• avatar

    I always enjoyed your perspective and sharp insights, Ed. Best of luck to you.

  • avatar

    Good luck.

  • avatar

    Adios, and keep fighting the good fight.

  • avatar

    Thank you, Ed.

    You have my number, and I have yours.

    • 0 avatar

      No, thank you! Your and Derek’s able leadership (not to mention the incredible talent of our other editor/contributors) leave me in no doubt of TTAC’s continued success.

      And yeah, I’m guessing we’ll manage to stay in touch somehow… ;)

    • 0 avatar

      Bertel, while I had hoped Ed would return in some official capacity, I still think your leadership here has been excellent, and I continue to enjoy the site as it has evolved.

      Ed – Best of health, fortune, and happiness to you. Don’t be scarce.

      Bertel – Keep up the good work.

  • avatar

    See how it’s done, GM? Not that hard eh?

  • avatar

    Sorry to see you won’t be coming back as Editor-in-Chief, Ed. This site will miss you. I’ve enjoyed getting to know you over the years and enjoyed our all-too-brief interactions at various events. Best of luck to you in your future endeavors – I look forward to seeing you pop up again elsewhere.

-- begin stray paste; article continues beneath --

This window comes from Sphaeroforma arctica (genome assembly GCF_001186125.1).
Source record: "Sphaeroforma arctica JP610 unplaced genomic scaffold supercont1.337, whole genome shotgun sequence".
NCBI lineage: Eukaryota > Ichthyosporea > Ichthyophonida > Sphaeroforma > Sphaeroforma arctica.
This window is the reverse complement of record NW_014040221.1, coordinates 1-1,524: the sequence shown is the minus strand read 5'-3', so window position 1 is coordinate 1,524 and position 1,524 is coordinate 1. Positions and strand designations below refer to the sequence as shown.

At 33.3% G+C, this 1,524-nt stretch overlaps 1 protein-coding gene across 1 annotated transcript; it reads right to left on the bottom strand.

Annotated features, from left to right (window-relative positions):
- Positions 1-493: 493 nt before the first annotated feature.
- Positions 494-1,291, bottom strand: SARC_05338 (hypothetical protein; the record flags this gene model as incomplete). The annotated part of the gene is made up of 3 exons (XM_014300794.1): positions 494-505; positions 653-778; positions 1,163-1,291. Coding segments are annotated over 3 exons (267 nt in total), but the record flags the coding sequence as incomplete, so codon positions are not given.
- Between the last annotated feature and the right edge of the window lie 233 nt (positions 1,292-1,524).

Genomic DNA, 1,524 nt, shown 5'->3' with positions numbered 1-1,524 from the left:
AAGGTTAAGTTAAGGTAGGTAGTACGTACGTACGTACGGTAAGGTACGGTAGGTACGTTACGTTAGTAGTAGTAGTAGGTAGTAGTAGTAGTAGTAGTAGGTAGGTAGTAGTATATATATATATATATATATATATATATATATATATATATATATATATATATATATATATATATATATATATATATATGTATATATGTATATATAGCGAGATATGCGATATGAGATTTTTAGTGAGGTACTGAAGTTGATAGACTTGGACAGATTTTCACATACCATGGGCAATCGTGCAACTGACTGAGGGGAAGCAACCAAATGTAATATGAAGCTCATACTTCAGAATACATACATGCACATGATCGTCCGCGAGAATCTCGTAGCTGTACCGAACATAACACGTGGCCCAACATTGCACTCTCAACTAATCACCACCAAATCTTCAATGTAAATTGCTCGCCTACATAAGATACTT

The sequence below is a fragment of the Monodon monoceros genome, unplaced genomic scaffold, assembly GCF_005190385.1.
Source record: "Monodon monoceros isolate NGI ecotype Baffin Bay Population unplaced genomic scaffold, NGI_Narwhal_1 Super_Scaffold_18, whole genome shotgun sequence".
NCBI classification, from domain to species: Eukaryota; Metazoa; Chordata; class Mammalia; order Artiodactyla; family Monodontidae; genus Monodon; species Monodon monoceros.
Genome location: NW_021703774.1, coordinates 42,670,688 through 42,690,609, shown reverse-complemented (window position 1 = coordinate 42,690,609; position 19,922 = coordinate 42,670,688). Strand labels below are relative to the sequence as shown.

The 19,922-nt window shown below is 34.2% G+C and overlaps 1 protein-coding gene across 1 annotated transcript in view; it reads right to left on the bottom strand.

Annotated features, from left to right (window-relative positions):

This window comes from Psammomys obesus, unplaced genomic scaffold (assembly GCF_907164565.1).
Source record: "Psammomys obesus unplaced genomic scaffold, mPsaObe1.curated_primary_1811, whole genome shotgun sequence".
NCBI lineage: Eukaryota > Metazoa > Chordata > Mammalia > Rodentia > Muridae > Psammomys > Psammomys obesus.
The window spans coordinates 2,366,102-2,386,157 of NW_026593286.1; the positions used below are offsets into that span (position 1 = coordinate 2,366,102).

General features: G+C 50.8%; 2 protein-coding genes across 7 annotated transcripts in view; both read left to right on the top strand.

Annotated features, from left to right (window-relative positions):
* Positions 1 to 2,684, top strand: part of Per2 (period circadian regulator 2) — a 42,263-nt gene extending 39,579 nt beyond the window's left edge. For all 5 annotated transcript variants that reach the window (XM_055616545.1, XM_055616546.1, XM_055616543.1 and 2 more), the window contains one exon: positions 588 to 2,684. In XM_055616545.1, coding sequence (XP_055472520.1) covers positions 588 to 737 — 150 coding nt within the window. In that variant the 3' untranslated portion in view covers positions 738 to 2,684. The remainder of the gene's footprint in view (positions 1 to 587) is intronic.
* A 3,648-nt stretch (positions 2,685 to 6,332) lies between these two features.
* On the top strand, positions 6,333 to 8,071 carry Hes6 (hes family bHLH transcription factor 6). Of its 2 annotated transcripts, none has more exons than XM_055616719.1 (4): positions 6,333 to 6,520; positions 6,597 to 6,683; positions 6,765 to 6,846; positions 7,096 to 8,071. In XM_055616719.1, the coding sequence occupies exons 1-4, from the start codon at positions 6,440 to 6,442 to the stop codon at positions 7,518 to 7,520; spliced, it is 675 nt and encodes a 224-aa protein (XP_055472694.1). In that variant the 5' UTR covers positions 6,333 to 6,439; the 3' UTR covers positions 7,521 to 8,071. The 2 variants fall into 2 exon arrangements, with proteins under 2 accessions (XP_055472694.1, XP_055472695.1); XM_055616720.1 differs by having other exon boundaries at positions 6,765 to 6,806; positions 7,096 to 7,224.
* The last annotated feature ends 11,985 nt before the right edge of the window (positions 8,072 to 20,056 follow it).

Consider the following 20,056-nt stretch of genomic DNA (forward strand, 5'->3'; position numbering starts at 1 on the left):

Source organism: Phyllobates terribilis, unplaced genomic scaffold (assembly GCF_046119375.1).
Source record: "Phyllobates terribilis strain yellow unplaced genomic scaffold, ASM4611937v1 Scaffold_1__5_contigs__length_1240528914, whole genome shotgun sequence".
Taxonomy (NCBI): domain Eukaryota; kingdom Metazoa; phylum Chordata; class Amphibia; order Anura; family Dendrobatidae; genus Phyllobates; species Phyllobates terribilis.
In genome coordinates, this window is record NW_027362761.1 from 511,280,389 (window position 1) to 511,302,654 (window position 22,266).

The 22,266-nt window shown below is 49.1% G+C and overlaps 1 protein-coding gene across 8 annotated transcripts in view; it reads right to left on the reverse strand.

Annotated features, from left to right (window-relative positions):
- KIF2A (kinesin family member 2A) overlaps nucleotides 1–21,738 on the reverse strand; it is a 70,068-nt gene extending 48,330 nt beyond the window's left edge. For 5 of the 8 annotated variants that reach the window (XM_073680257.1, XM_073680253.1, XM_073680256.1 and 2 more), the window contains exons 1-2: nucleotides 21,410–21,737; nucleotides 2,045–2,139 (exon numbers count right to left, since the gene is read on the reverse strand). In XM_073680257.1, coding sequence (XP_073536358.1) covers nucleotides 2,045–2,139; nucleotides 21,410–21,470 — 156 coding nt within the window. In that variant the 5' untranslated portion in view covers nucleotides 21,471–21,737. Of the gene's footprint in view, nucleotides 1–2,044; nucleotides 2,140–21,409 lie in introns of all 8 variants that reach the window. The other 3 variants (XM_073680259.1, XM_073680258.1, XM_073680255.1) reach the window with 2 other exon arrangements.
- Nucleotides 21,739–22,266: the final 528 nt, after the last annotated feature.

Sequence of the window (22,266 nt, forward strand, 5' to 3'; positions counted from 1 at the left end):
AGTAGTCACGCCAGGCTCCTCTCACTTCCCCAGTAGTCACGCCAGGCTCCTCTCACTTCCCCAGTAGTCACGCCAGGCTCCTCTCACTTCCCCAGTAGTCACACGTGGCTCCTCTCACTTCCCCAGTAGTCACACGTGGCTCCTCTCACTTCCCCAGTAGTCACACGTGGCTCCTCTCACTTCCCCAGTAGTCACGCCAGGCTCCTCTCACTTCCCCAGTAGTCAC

• avatar

    Good luck to you, Ed. I always enjoyed the articles you and your dad penned, as well as your appearances on TV. You’ve got a lot going for yourself. Make the most of it!

    I wish you all the best.

    • 0 avatar

      I’ve seen your TV work as well as read some of the articles you have written for other publications, and your work and analysis has been very good.

      Ed, does the Wall Street Journal know you are available? Your resume should at least get you a meeting, and since their automotive coverage has been very weak for quite a while they could definitely use your talents.

  • avatar
    Secret Hi5

    I miss your monthly analyses of sales numbers, separated by class. Remember those recurring arguments about what vehicle belong to what class? (The Impala is fullsize, dammit!)

    How about doing the July analysis–Just once more for ol’ times’ sake?